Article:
Review – Batman: Damned #1 (DC Comics)

Publisher: DC Comics (Black Label)
Writer: Brian Azzarello
Artwork: Lee Bermejo
Lettering: Jared K. Fletcher
Release Date: 19th September 2018

The Black Label, a new mature brand for A-List talent at DC was announced to all the hype possible, promising to allow the publisher’s best and brightest to tell any story they want. And, as with everything DC related, it all starts with Batman.

Batman: Damned is Brian Azzarello’s take on a Supernatural Horror comic and, of course, a book like that needs my favourite occult hero: John Constantine. But is this monster-sized book worth all the hype that DC has put into the Black Label? Or is this new line for DC off to a disappointing start?

The Joker is dead. Batman wakes up in the back of an ambulance near death. After seemingly dying, he wakes up with healed injuries and one question. Did he finally snap and kill the Joker? But Batman has problems of his own, because he can’t actually remember his battle with the Joker, and the dead and impossible are haunting him.  And what of John Constantine? What part does he have to play in this madness, and is he friend or foe?

Reviewing this issue is interesting for me because while it’s the start of a massive new label for DC with a lot of hype behind it, I usually don’t like Batman. Sometimes he works for me, but I just don’t find the majority of his stories interesting. I’m happy to say though that Azzarello and artist Lee Bermejo have made something truly compelling, whether you’re a fan of the Caped Crusader or not.

The book revolves around an engaging mystery. Did Batman snap? Since we get information at the same speed as the Dark Knight himself, the mystery is utterly immersive and we never feel like any information is being withheld from us. Further complicating things is the use of John Constantine as a self-described unreliable narrator, making us question if the events we’re seeing unfold are accurate in the slightest.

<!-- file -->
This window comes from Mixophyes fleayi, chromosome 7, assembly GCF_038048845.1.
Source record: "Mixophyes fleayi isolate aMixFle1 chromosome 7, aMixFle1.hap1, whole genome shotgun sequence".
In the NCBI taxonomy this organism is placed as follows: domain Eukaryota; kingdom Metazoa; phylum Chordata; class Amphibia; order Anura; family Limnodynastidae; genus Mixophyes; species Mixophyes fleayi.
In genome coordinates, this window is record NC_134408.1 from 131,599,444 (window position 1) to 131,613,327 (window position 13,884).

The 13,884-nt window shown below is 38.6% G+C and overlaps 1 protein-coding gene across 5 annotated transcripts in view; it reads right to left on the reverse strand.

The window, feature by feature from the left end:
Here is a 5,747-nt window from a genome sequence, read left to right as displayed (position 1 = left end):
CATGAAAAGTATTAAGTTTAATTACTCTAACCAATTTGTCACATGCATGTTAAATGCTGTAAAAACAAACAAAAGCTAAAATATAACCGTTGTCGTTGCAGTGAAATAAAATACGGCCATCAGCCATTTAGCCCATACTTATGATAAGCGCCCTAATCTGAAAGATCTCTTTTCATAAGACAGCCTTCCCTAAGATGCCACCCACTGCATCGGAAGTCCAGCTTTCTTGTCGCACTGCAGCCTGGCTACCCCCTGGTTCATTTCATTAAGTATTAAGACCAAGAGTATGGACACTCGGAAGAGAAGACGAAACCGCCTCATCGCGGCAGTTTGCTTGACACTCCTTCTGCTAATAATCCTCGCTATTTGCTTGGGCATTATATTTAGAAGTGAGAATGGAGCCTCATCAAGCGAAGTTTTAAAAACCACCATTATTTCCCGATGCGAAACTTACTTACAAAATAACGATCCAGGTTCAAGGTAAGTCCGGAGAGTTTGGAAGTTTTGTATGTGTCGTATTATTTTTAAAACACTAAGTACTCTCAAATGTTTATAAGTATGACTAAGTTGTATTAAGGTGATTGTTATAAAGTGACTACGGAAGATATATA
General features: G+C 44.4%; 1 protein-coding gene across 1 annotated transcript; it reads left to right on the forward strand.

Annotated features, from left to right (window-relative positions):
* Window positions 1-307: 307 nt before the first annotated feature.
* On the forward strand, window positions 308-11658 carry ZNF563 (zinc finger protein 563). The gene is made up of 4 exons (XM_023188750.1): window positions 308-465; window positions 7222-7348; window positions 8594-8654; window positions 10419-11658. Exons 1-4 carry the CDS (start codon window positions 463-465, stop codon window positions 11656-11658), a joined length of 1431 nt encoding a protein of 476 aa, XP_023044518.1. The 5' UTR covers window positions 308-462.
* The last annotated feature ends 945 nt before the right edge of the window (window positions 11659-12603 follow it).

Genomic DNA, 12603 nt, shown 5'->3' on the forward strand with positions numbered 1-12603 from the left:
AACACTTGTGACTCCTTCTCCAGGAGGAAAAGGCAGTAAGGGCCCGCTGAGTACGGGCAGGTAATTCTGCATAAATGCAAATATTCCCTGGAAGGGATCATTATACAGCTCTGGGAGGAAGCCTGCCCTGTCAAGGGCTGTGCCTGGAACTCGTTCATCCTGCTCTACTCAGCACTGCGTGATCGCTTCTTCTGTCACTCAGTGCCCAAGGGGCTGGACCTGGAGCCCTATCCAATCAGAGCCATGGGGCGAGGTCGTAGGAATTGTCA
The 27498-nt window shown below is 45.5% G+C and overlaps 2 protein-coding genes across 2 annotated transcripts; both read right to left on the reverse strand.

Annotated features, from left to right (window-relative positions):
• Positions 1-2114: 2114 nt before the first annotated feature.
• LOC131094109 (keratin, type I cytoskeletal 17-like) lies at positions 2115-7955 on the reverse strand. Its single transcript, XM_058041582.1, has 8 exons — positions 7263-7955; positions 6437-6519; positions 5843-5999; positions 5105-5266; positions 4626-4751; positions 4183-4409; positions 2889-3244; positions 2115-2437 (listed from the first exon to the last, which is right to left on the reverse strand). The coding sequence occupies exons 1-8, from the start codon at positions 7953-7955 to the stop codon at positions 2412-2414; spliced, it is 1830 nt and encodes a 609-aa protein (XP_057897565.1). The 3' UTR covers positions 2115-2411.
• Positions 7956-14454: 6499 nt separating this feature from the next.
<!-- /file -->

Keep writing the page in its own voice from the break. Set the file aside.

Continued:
As much as Azzarello’s writing works well here, Batman: Damned wouldn’t be half as effective without the simply awe-inspiring work of Lee Bermejo. Every panel bleeds atmosphere, with a painted and gritty yet somehow ethereal look that encourages the reader to question this book and the way it shows events. His work truly gives this issue a mood and atmosphere worthy of a label designed for A-List talent.

And don’t get me started on the masterful use of colour, with ever panel practically dripping with the contrast from the deep reds to pale blues. It’s simply a treat for the eyes.

Honestly, I don’t think I’ve enjoyed a book from Azzarello this much in a very long time. This is a spectacular start to the Black Label and proof of DC’s commitment to delivering the best the industry can offer for a mainstream comic reader. From the skilful writing to the truly award-worthy art this is masterful work. Give this a read because I have a feeling that we’ll all be talking about this one for a long time to come.

Rating 4.5/5


The writer of this piece was: Jonathan Mullen
Jonathan Tweets from @JonathanDMullen ‏

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